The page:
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Raising Awareness About Cervical Cancer Using Twitter: Content Analysis of the 2015 #SmearForSmear Campaign

Abstract : Background: Cervical cancer is the second most common cancer among women under 45 years of age. To deal with the decrease of smear test coverage in the United Kingdom, a Twitter campaign called #SmearForSmear has been launched in 2015 for the European Cervical Cancer Prevention Week. Its aim was to encourage women to take a selfie showing their lipstick going over the edge and post it on Twitter with a raising awareness message promoting cervical cancer screening. The estimated audience was 500 million people. Other public health campaigns have been launched on social media such as Movember to encourage participation and self-engagement. Their result was unsatisfactory as their aim had been diluted to become mainly a social buzz.
Objective: The objectives of this study were to identify the tweets delivering a raising awareness message promoting cervical cancer screening (sensitizing tweets) and to understand the characteristics of Twitter users posting about this campaign.
Methods: We conducted a 3-step content analysis of the English tweets tagged #SmearForSmear posted on Twitter for the 2015 European Cervical Cancer Prevention Week. Data were collected using the Twitter application programming interface. Their extraction was based on an analysis grid generated by 2 independent researchers using a thematic analysis, validated by a strong Cohen kappa coefficient. A total of 7 themes were coded for sensitizing tweets and 14 for Twitter users’ status. Verbatims were thematically and then statistically analyzed.
Results: A total of 3019 tweets were collected and 1881 were analyzed. Moreover, 69.96% of tweets had been posted by people living in the United Kingdom. A total of 57.36% of users were women, and sex was unknown in 35.99% of cases. In addition, 54.44% of the users had posted at least one selfie with smeared lipstick. Furthermore, 32.32% of tweets were sensitizing. Independent factors associated with posting sensitizing tweets were women who experienced an abnormal smear test (OR [odds ratio] 13.456, 95% CI 3.101-58.378, P<.001), female gender (OR 3.752, 95% CI 2.133-6.598, P<.001), and people who live in the United Kingdom (OR 2.097, 95% CI 1.447-3.038, P<.001). Nonsensitizing tweets were statistically more posted by a nonhealth or nonmedia company (OR 0.558, 95% CI 0.383-0.814, P<.001).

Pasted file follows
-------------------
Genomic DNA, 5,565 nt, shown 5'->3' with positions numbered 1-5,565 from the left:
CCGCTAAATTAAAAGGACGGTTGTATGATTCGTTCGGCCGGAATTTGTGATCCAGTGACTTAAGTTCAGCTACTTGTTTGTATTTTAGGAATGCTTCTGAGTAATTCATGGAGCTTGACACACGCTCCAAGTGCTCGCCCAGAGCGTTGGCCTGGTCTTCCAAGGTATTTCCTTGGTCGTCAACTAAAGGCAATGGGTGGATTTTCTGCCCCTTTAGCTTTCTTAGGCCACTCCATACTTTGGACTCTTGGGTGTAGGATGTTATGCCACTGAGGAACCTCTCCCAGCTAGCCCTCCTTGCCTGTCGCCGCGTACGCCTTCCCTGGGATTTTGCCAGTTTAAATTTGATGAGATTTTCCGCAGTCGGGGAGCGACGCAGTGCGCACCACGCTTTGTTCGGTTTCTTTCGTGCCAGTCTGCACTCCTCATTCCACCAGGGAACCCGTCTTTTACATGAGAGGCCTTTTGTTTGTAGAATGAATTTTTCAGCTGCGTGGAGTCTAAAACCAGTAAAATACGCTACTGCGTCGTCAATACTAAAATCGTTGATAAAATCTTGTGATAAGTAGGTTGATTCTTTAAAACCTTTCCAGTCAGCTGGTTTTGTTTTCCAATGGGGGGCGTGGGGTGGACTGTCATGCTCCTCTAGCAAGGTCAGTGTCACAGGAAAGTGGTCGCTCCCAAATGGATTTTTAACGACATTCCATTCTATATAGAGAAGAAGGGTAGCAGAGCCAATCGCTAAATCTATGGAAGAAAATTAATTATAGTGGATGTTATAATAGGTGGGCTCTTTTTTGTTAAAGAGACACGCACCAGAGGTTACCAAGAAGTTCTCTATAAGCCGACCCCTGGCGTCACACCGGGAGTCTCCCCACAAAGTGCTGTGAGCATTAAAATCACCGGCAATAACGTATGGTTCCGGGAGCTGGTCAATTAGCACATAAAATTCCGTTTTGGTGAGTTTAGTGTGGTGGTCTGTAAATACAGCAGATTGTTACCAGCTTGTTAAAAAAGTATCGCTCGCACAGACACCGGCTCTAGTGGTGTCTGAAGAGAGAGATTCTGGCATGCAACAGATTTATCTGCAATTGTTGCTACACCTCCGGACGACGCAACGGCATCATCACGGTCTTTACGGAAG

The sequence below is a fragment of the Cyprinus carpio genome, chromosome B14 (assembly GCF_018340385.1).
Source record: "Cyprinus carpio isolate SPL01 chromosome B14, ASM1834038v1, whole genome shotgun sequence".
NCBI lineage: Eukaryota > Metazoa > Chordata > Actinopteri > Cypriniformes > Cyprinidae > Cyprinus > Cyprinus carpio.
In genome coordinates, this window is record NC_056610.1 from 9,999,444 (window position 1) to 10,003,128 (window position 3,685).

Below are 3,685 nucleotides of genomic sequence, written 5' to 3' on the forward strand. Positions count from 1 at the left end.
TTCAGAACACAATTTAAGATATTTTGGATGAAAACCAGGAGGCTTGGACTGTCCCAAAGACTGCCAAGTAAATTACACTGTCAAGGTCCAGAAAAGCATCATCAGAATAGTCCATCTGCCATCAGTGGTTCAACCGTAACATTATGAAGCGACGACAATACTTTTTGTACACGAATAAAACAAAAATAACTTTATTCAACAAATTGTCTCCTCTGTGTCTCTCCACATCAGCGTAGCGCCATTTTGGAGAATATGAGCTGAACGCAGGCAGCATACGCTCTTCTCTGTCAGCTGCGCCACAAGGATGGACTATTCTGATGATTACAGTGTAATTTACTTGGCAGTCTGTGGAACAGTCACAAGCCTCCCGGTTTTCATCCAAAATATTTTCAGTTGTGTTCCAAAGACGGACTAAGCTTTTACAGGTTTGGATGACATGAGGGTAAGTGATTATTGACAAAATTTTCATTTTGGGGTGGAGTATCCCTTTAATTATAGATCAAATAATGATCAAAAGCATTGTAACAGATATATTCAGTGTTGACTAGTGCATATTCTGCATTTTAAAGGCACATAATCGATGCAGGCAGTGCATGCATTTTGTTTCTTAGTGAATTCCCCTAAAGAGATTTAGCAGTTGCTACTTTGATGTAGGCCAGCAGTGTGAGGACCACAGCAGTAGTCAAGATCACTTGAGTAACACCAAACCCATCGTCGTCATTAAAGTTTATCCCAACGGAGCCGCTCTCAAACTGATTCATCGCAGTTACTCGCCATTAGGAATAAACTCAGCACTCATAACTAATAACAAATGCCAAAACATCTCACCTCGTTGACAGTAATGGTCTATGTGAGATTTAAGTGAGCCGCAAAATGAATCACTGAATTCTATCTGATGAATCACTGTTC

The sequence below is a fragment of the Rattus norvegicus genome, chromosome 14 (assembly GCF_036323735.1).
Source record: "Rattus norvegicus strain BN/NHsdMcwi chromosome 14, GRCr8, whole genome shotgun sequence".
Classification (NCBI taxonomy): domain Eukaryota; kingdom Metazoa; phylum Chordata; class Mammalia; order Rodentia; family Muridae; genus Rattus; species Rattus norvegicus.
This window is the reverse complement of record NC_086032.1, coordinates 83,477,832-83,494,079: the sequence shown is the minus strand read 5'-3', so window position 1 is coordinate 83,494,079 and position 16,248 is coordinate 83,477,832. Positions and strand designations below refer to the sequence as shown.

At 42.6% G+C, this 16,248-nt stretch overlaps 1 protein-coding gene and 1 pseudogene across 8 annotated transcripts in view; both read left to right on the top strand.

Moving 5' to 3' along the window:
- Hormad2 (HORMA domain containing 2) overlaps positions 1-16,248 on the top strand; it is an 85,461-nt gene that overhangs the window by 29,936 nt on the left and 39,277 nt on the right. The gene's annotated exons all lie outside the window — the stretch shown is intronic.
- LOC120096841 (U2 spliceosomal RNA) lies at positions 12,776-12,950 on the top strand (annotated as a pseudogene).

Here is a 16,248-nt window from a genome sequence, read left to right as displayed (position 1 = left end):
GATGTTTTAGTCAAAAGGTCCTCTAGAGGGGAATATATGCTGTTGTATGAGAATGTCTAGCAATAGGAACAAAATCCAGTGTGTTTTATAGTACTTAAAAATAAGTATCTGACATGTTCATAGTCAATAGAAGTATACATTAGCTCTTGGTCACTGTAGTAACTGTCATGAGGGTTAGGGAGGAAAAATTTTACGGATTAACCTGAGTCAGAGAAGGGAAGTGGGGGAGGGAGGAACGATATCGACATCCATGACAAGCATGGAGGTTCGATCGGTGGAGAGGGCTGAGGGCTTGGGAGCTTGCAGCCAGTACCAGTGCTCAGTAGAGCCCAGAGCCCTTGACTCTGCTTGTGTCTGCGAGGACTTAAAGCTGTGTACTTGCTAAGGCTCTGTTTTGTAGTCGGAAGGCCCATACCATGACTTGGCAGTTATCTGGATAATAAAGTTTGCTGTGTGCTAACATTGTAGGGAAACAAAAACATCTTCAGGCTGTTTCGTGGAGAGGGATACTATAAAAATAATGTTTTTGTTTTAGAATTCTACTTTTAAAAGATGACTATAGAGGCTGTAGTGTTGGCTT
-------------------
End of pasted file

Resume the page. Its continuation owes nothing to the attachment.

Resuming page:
Conclusions: This study demonstrates that the success of a public health campaign using a social media platform depends on its ability to get its targets involved. It also suggests the need to use social marketing to help its dissemination. The clinical impact of this Twitter campaign to increase cervical cancer screening is yet to be evaluated.
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Submitted on : Sunday, November 12, 2017 - 12:59:15 PM
Last modification on : Wednesday, October 14, 2020 - 4:04:15 AM
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Philippe Lenoir, Bilel Moulahi, Jérôme Azé, Sandra Bringay, François Carbonnel. Raising Awareness About Cervical Cancer Using Twitter: Content Analysis of the 2015 #SmearForSmear Campaign. Journal of Medical Internet Research, JMIR Publications, 2017, 19 (10), pp.e344. ⟨10.2196/jmir.8421⟩. ⟨lirmm-01633320⟩

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